Pitney Bowes has used its technology to improve customer communications, which has led directly to $8 million in revenue to date, Martin said, with $66 million more projected in the next four years. Earlier this year the company unveiled Volly, an Internet-based digital delivery service designed to help businesses convert from physical direct mail to marketing messages that target smartphones and tablets. Volly helps eliminate the inefficiency of bulk print and mail, which is also anti-green and a poor corporate sustainability approach to customer communications. In addition, Pitney Bowes released pbSmartPostage to provide cloud-based postage and labeling to any PC with an Internet connection.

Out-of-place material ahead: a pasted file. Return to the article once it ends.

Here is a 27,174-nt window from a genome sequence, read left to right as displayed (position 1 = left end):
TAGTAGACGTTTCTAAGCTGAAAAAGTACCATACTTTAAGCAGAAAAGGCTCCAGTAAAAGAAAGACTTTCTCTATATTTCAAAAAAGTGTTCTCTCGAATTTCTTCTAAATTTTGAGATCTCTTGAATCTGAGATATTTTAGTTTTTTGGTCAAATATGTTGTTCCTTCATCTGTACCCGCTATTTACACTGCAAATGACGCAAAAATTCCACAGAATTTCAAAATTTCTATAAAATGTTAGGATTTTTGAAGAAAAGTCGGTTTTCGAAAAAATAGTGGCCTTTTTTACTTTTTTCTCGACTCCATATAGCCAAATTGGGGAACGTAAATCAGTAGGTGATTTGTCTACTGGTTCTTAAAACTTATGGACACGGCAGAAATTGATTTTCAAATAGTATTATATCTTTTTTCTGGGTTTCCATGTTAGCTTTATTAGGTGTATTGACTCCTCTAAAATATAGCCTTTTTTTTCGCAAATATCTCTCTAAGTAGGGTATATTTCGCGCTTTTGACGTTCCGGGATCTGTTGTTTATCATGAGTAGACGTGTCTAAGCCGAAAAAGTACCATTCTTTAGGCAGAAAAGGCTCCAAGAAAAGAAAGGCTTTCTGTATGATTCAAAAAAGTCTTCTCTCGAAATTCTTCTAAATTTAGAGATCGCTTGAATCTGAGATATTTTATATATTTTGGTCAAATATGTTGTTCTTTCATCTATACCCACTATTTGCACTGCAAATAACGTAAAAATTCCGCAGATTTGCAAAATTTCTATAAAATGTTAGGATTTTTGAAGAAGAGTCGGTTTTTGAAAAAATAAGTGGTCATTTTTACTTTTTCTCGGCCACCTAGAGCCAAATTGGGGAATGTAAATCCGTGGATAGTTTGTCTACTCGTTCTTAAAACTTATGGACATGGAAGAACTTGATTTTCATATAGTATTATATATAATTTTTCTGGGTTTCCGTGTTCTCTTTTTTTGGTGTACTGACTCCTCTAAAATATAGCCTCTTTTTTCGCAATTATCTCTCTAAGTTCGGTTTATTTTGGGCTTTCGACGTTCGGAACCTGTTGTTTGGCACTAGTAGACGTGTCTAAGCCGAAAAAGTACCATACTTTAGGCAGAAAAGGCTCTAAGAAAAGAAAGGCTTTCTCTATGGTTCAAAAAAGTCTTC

PBBI President John O’Hara outlined how the company’s software, information and services portfolio facilitates lifetime customer relationships. I would say that the outcomes of such is where business investment is made is in improving the customer experience which our benchmark research has found is a critical business priority. The company provides information and services to help organizations cleanse and enrich their customer information. This part of the business, built on the Spectrum Technology Platform, helps customers with information management and location intelligence. With the upcoming version 7, the product will provide better usability and support a range of address validation and other data cleansing, and enrich customer information with international geocoding for more than 90 countries. It will support a broader range of technology programming interfaces, including connections to applications like Oracle Siebel and SAP, and will offer localized versions of the application in French and Japanese.